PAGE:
paved walking trail curving up a hill
The Forest Discovery Trail is a 1.3 mile nature trail that runs uphill half way and then down hill the to finish.

Near the highest point on the trail, I found a bridge over a running over a small stream rippling over some rocks. Then continued down hill to reconnect with the Forest Festival Trail at the train.

Following the festival trail back down to the pond, I found myself back where the paved path forked off earlier. Knowing that the paved part led back to the visitor center, I went down the gravel road and found myself between the main entrance and the parking lot.

It was close to noon now and the parking lot was much fuller. I had only seen a few people on the other paths, but as I went on the third and final trail at the CofF, there would be a lot more people.

Biltmore Campus Trail

This is a 1 mile interpretive trail that focuses on the forestry school and life at the school. The trail is full of buildings, most are reconstructions but some are either original to the site or period buildings moved to the trail.

One room school house made of wood - the door is open with stairs leading up stone marker out front with inscription facing away from the camera and tree to the marker's right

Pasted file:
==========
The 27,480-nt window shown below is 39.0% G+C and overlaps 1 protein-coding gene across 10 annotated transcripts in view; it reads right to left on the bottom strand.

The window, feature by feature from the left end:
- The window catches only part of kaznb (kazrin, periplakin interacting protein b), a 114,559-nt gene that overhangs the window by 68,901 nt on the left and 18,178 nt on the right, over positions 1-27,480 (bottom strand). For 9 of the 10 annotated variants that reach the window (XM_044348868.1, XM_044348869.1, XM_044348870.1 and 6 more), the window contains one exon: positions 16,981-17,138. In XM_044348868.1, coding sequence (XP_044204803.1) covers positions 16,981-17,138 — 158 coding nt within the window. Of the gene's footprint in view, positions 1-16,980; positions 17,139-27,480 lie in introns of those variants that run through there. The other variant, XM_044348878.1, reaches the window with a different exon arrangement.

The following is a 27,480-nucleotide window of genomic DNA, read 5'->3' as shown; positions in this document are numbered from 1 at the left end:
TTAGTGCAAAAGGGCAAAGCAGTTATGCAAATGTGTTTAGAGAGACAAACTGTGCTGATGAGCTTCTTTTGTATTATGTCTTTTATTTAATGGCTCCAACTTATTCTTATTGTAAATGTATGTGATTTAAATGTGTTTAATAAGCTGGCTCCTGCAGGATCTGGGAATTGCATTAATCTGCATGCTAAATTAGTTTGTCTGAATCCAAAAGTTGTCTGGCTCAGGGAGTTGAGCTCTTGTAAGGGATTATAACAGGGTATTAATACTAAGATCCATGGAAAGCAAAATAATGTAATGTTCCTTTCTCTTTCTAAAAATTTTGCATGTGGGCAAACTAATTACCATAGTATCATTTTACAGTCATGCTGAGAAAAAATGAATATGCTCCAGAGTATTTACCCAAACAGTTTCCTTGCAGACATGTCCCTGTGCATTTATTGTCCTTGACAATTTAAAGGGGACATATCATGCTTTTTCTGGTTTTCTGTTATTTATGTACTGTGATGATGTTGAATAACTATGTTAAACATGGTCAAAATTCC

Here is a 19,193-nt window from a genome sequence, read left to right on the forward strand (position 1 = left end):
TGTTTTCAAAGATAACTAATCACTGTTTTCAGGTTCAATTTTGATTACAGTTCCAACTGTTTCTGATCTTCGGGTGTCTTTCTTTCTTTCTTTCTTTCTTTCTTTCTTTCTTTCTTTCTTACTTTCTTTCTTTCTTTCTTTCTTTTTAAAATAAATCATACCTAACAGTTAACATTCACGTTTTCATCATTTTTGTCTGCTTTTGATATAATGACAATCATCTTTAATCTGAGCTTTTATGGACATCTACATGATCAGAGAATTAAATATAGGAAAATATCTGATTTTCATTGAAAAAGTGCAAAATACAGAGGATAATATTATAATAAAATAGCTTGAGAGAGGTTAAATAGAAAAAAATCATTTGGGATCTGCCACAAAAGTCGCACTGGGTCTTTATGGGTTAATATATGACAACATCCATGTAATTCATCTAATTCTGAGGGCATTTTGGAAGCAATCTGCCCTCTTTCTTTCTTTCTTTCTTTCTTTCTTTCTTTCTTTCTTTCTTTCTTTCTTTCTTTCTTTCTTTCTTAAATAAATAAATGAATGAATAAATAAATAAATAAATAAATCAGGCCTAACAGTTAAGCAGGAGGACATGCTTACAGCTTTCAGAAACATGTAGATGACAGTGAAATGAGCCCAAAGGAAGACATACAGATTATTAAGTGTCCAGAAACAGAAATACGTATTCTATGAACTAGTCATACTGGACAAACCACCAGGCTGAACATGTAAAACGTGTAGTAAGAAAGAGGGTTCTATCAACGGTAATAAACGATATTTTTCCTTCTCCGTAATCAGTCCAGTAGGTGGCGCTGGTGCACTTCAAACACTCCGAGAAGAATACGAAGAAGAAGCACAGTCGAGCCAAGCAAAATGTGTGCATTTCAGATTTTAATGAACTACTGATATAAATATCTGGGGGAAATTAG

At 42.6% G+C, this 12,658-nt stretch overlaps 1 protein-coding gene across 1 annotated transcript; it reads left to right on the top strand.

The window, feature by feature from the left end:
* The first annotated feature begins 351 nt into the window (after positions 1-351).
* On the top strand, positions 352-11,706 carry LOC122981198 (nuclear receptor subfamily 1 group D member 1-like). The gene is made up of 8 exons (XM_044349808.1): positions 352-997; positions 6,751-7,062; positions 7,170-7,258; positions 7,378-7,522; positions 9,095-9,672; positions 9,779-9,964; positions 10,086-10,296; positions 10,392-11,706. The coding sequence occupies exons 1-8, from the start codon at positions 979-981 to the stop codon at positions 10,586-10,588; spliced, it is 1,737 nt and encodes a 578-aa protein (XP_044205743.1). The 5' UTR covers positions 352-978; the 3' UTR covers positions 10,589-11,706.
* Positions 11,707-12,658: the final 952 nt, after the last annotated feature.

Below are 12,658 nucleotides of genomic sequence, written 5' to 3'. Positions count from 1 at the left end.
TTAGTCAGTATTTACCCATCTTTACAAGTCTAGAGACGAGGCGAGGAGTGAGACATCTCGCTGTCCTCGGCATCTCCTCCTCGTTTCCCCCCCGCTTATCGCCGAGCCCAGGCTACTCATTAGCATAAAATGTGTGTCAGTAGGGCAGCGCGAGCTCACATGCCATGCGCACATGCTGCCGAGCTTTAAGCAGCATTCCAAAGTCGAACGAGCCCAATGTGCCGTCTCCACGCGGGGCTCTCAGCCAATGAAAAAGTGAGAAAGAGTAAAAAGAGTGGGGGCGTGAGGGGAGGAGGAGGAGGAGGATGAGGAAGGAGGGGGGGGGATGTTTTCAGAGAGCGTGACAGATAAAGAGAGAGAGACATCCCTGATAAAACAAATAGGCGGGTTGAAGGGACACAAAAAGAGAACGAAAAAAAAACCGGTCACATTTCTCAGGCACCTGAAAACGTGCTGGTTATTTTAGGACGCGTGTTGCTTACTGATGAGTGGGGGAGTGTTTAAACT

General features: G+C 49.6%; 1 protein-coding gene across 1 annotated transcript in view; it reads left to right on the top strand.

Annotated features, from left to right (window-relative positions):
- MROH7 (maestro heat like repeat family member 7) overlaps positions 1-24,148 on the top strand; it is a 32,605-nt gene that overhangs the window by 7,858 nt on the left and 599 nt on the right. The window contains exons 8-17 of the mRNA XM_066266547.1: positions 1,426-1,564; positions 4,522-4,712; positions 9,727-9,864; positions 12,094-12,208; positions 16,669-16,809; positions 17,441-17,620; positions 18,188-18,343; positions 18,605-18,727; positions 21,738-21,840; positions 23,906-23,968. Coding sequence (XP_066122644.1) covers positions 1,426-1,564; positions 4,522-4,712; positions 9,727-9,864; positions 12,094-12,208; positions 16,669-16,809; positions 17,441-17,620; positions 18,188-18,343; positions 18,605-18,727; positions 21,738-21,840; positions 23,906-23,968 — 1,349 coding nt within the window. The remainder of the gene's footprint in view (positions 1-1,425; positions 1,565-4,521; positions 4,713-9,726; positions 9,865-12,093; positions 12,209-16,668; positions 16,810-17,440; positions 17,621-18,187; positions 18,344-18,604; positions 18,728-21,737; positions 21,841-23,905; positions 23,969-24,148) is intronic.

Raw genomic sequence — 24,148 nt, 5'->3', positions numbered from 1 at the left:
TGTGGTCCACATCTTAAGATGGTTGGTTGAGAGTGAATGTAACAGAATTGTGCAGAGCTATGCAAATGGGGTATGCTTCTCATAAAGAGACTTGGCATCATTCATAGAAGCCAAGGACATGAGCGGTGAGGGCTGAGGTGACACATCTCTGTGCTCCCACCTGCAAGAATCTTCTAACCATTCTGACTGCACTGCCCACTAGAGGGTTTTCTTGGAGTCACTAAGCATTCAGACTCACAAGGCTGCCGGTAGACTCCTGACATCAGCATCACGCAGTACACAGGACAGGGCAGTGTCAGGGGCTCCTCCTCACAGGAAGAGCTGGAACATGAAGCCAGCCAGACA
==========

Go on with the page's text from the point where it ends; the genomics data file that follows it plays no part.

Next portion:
One room schoolhouse along the Biltmore Campus Trail. Students at the forestry school would spend their mornings in a school just like this before heading out into the field for the afternoon.

Again, this trail starts at the rear of the visitor center. The first building is the old schoolhouse. It’s a simple one room building. Like most of the structures along this trail, I was able to walk inside and there was a button where I was able to play a recording for more information and a bit of the story of the forestry school. Some of the buttons along the trail were easy to miss and not all of them were at the entrances.

two old wooden houses grey with age and horse drawn wagon in front
Commissary and Ranger House along the Biltmore Campus Trail

From the schoolhouse, the path leads under 276 to a small complex with the commissary building and old rangers house. Both have recorded stories to tell. The trail runs from the front of the rangers house and out the backdoor. From there I followed the arrows, and could see where the trail looped back below.

interior like an old general store- wood stove checkerboard between two chairs and Cubby Holes along wall for mail.
Inside the Commissary. Students could relax and play a game of checkers while they waited for mail from home.

Further down was Dr. Schencks’s Office, but I didn’t find any recording here. Across the trail, I saw an opening into a field. Turns out, lots of people were walking down this was through the coral to the blacksmith’s shop exhibit. But by doing that, they completely missed the Black Forest Lodge, not to mention the restrooms.